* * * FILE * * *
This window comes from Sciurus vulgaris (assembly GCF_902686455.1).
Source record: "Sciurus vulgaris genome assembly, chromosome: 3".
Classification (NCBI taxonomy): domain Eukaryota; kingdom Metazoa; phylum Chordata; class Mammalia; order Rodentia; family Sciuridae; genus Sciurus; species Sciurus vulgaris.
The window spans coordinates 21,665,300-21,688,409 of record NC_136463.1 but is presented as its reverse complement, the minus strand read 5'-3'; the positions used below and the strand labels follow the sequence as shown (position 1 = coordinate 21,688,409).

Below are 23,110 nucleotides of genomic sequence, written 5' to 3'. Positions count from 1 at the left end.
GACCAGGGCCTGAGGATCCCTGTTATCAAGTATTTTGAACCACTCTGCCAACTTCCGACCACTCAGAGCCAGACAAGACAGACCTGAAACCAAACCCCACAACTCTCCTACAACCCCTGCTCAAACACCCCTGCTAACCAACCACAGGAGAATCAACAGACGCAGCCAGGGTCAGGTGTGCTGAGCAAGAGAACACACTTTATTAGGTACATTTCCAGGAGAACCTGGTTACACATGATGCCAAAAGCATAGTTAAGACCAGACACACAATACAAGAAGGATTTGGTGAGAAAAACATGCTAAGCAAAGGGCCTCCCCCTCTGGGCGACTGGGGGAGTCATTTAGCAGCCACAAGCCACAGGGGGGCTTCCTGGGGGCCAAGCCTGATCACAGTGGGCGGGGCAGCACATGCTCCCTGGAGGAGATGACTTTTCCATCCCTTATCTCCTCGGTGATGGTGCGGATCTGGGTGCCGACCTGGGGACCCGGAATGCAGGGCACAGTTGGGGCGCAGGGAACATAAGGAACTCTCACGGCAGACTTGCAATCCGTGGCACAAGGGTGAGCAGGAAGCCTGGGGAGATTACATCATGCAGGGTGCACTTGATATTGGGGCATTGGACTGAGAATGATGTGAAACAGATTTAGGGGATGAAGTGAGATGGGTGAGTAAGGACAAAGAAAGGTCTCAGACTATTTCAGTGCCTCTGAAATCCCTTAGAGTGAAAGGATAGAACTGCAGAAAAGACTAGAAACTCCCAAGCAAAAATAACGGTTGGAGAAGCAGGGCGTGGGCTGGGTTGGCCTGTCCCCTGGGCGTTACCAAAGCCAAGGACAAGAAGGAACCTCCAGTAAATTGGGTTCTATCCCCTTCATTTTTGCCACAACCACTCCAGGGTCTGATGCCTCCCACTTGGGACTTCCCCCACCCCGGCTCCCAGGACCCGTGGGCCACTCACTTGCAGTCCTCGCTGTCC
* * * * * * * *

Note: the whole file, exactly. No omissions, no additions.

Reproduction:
This window comes from Sciurus vulgaris (assembly GCF_902686455.1).
Source record: "Sciurus vulgaris genome assembly, chromosome: 3".
Classification (NCBI taxonomy): domain Eukaryota; kingdom Metazoa; phylum Chordata; class Mammalia; order Rodentia; family Sciuridae; genus Sciurus; species Sciurus vulgaris.
The window spans coordinates 21,665,300-21,688,409 of record NC_136463.1 but is presented as its reverse complement, the minus strand read 5'-3'; the positions used below and the strand labels follow the sequence as shown (position 1 = coordinate 21,688,409).

Below are 23,110 nucleotides of genomic sequence, written 5' to 3'. Positions count from 1 at the left end.
GACCAGGGCCTGAGGATCCCTGTTATCAAGTATTTTGAACCACTCTGCCAACTTCCGACCACTCAGAGCCAGACAAGACAGACCTGAAACCAAACCCCACAACTCTCCTACAACCCCTGCTCAAACACCCCTGCTAACCAACCACAGGAGAATCAACAGACGCAGCCAGGGTCAGGTGTGCTGAGCAAGAGAACACACTTTATTAGGTACATTTCCAGGAGAACCTGGTTACACATGATGCCAAAAGCATAGTTAAGACCAGACACACAATACAAGAAGGATTTGGTGAGAAAAACATGCTAAGCAAAGGGCCTCCCCCTCTGGGCGACTGGGGGAGTCATTTAGCAGCCACAAGCCACAGGGGGGCTTCCTGGGGGCCAAGCCTGATCACAGTGGGCGGGGCAGCACATGCTCCCTGGAGGAGATGACTTTTCCATCCCTTATCTCCTCGGTGATGGTGCGGATCTGGGTGCCGACCTGGGGACCCGGAATGCAGGGCACAGTTGGGGCGCAGGGAACATAAGGAACTCTCACGGCAGACTTGCAATCCGTGGCACAAGGGTGAGCAGGAAGCCTGGGGAGATTACATCATGCAGGGTGCACTTGATATTGGGGCATTGGACTGAGAATGATGTGAAACAGATTTAGGGGATGAAGTGAGATGGGTGAGTAAGGACAAAGAAAGGTCTCAGACTATTTCAGTGCCTCTGAAATCCCTTAGAGTGAAAGGATAGAACTGCAGAAAAGACTAGAAACTCCCAAGCAAAAATAACGGTTGGAGAAGCAGGGCGTGGGCTGGGTTGGCCTGTCCCCTGGGCGTTACCAAAGCCAAGGACAAGAAGGAACCTCCAGTAAATTGGGTTCTATCCCCTTCATTTTTGCCACAACCACTCCAGGGTCTGATGCCTCCCACTTGGGACTTCCCCCACCCCGGCTCCCAGGACCCGTGGGCCACTCACTTGCAGTCCTCGCTGTCC